"Many small businesses struggle just to provide any health benefits for their workers, and when it is offered, their workers on average pay more for family coverage and face higher deductibles than those working for big employers," says Kaiser Vice President Gary Claxton, co-author of the study and director of the foundation's marketplace research.
The Light and Life Free Methodist Church in Avon, Indiana, has a small staff eligible for a group health insurance plan: three full-time pastors and a preschool administrator, says Senior Pastor Chet Martin. Lining up health insurance for small churches is not a new issue for Martin, who previously worked as his denomination's conference superintendent. The conference provides a group health plan for about 40 families and a dozen individuals.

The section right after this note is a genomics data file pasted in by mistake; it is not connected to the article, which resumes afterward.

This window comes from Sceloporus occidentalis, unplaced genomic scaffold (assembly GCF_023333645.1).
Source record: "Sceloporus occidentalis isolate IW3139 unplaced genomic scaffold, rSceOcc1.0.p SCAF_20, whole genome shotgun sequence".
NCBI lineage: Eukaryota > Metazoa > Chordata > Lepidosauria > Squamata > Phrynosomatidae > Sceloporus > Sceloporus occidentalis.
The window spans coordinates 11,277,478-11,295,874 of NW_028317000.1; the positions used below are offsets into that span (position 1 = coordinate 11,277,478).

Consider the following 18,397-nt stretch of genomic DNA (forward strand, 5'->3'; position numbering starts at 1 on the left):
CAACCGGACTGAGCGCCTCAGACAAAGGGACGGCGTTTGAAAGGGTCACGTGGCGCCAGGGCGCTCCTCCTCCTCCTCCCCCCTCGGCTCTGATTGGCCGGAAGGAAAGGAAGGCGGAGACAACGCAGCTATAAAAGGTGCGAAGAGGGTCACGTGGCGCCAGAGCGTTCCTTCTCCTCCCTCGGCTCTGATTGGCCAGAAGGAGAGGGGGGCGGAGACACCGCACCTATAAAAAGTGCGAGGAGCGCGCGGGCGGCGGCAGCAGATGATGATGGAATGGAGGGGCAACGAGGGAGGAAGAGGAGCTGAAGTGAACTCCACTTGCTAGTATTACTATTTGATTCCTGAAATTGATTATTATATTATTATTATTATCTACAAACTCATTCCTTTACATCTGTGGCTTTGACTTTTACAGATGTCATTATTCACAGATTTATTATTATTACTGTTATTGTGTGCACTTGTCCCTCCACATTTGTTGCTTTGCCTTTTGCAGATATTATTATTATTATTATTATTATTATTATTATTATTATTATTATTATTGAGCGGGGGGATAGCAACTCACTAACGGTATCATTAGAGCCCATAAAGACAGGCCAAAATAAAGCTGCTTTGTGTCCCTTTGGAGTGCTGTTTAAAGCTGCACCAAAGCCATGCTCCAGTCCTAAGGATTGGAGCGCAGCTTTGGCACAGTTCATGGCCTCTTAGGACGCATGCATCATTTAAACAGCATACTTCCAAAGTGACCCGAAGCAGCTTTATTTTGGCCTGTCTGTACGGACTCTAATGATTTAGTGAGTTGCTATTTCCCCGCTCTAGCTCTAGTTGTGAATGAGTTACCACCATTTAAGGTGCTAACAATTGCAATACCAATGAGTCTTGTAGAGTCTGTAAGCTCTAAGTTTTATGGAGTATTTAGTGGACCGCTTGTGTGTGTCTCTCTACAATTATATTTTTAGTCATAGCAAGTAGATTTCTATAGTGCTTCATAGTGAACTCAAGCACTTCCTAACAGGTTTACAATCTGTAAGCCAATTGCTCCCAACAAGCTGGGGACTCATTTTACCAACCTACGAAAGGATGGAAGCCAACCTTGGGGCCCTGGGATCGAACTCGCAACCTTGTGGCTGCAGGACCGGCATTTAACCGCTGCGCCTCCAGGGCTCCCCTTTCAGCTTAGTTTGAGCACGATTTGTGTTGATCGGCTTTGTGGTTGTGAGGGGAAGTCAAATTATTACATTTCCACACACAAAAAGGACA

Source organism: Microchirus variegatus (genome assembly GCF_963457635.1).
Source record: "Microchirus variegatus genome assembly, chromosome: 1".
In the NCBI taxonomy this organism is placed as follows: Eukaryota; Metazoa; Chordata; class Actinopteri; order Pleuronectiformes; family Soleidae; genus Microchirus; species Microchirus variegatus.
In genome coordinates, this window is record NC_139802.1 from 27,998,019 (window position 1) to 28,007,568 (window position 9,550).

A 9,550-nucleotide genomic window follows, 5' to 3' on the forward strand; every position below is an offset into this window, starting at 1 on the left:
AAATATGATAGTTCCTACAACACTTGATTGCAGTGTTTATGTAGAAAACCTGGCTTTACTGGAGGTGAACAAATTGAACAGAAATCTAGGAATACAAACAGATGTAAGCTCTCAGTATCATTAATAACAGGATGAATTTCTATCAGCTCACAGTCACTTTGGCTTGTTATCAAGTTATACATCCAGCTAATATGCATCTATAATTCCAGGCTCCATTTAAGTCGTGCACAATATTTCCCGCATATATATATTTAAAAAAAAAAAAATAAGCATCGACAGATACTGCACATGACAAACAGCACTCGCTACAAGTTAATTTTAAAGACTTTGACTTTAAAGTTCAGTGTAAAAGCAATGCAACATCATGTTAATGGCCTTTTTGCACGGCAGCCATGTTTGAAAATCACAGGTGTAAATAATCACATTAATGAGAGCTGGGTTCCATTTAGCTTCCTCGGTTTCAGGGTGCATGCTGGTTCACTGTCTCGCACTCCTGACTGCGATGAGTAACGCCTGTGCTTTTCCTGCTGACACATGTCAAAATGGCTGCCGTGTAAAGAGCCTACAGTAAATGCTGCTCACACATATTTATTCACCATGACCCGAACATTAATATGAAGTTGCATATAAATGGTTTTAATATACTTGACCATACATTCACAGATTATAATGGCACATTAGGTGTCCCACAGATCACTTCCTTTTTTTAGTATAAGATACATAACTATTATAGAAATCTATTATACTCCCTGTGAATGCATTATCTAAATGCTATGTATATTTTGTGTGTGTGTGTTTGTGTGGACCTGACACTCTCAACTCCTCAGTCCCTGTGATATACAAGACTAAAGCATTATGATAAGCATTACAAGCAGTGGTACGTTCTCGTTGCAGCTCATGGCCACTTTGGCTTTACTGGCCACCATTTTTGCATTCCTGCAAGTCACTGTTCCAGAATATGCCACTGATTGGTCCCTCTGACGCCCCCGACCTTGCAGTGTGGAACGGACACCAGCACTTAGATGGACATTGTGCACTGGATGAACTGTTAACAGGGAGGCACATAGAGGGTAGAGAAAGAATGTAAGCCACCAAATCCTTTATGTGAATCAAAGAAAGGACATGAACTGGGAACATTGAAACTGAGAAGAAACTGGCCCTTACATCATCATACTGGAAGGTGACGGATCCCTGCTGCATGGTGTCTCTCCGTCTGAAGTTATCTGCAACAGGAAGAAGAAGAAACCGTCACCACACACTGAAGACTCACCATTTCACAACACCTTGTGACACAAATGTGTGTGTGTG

The conference also provides a Health Savings Account (HSA) plan for employees who opt to participate. "With this, we can set aside a part of our salary package—before taxes—to be used for medical costs," Martin says. "Out of our three full-time pastors, only two participate in the program, and each allocates funds into the account differently."